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Well maybe this doesn't really explain all those outliers, but what a surprise I had yesterday afternoon when I simultaneously chrono'd 34 rounds of HPR 55 gr VMAX with LabRadar and MagnetoSpeed. Actually, I'm not sure what to make of any of it, but more about that momentarily.

This was shot with a SBR consisting of a BCM 11.5" LWE barrel with an Adams Arms piston, and a Liberty Triumph suppressor. Here's a couple of pics of the gun and the set up:





Oops, wait that's the pre-setup pic. Here's the setup:






Here is a graph of the velocities I collected with the two units. Actually, I forgot to arm the LR on the first shot and to keep from having a "0" for the first shot, I edited the "0" to a velocity "in the neighborhood".

What you're looking at is a plot of the two velocities; you can see they essentially track but with an offset. There is also a line for the MS average and another line for the LR average. But of immediate interest is the three peaks - why are they there? And notice BOTH chronos show the spikes.

The average for the LR readings is 2420 fps. The spikes are, shot #6 = 2671, shot #13 = 2595; shot #25 = 2633. Those peaks are 251 fps, 175 fps, and 213 fps respectively above the average.



I can't say that I've seen such deviations in velocity with this ammo before. I am immensely glad I was running two chronos or I would have to suspect chrono error - but they both show the peaks, so...

Could this be as simple as the factory got three rounds a loaded a little hot in this lot? Or is this typical?

I can guarantee you I'll be chrono-ing all my HPR ammo for a while - every shot!

Next is which chrono is more accurate? LabRadar specifies an accuracy of 0.1% - that's right, one tenth of one percent. And MagnetoSpeed claims near that accuracy as well, yet the two vary in % difference in measurements anywhere from 0.61% to 2.11%. Which one is right? We may never know.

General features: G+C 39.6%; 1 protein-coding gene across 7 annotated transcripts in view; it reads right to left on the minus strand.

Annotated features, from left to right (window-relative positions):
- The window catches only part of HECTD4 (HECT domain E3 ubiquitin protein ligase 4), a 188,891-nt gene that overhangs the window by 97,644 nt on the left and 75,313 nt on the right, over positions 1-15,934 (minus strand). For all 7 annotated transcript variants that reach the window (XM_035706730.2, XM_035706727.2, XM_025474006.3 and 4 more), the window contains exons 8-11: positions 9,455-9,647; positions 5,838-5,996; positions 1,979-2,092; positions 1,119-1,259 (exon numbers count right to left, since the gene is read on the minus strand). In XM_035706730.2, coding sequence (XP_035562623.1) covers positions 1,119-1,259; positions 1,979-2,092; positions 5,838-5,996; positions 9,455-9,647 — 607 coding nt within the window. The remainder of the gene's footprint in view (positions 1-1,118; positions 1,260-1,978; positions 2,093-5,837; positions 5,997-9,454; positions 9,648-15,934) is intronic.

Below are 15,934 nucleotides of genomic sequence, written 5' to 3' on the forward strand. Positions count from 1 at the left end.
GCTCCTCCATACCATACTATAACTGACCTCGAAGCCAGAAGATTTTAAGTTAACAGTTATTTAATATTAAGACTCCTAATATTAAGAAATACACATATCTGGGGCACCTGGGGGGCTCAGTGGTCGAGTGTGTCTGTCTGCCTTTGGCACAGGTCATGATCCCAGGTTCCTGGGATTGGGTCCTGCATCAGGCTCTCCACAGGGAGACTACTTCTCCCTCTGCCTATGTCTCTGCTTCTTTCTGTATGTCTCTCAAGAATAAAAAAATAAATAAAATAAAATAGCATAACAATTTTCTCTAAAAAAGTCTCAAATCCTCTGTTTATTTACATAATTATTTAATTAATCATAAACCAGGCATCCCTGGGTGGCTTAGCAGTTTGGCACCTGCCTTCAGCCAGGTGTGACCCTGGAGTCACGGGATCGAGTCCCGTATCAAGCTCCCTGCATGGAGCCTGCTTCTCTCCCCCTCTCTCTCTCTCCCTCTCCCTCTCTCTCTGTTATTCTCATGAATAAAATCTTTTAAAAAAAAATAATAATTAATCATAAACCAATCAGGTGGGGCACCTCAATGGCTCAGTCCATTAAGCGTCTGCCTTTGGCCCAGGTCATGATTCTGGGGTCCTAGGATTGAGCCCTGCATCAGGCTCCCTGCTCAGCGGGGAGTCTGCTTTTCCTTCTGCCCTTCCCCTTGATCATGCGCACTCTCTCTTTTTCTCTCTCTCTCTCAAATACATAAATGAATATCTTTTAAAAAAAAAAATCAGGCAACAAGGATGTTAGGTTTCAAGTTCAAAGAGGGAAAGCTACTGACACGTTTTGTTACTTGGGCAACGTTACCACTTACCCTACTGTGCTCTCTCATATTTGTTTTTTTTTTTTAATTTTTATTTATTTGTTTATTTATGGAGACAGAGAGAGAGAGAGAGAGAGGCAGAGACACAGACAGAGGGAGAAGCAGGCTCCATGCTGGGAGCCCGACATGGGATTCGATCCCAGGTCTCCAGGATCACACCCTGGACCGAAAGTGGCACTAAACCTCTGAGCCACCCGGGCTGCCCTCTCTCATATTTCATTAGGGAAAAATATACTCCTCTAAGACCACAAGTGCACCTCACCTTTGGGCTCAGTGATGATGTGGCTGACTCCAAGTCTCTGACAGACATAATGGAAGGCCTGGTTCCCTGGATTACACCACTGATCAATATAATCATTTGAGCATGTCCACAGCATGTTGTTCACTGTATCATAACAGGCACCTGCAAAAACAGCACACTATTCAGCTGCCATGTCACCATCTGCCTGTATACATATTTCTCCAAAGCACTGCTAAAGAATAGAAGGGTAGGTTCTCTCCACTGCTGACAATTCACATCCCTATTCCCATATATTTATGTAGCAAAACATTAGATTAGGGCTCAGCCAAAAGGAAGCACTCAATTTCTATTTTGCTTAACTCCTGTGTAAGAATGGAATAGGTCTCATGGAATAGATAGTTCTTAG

But this does reveal that ammo can have exceptionally high velocities that we may not know about when we're shooting it.
 

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That is 3.5" difference at 200, and .75" at 100. Outliers that I see, even with you are in excess of 1.5" @100. Mine I shank, and I know it as soon as the hammer falls.

I've crono'd my homebrew and my earlier rounds had a high deviation (100 fps), but after I learned more with rife reloading, my more recent cooking shows 30fps. I have more QC involved now. Factories have little to none other than lot numbers which are in the 100k range probably.

Federal Match ammo has (had) an acceptable variance of +/- .4 grains. Nothing leaves my bench more than +/- .2 grains for mass production rounds. ( I think those are the numbers. Have not cooked any since 2013. I know it's 4 for Federal and mine was 2. Might be .04 and .02...)
 
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I have an RCBS electronic powder dispenser that for the most part, is very accurate. But every so often, it will kick out a load that has a couple of tenths more grains of powder than I have specified. When I catch them, as I usually do, they go back in the dispenser. But if I miss one, and I am sure a few have slipped through, it will make a difference.
 

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Next is which chrono is more accurate?

A man with 2 watches never knows exactly what time it is. :biggrin2:
Well, heck, time is merely a creation of our minds, anyway so we don't have to exist in a void.

Sent via my subspace communicator
 
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Discussion Starter #6
That is 3.5" difference at 200, and .75" at 100. Outliers that I see, even with you are in excess of 1.5" @100. Mine I shank, and I know it as soon as the hammer falls.

I've crono'd my homebrew and my earlier rounds had a high deviation (100 fps), but after I learned more with rife reloading, my more recent cooking shows 30fps. I have more QC involved now. Factories have little to none other than lot numbers which are in the 100k range probably.

Federal Match ammo has (had) an acceptable variance of +/- .4 grains. Nothing leaves my bench more than +/- .2 grains for mass production rounds. ( I think those are the numbers. Have not cooked any since 2013. I know it's 4 for Federal and mine was 2. Might be .04 and .02...)
Yep, Sticks, that's a pretty good summary of the situation.

With the Aus Outback 69 gr ammo I often shoot, the SD is pretty typically 35 fps and I shoot it in anything from a 10.5" barrel to an 18" barrel. I see about that SD of 35 fps within all barrel lengths, i.e. not from barrel to barrel obviously.

With the HPR 55 gr VMAX where the three peaks showed up, I typically see SDs of about 40 fps. In fact, I chrono'd another 62 rounds of this ammo from another can this weekend through a 16" barrel and got the following results which isn't bad at all: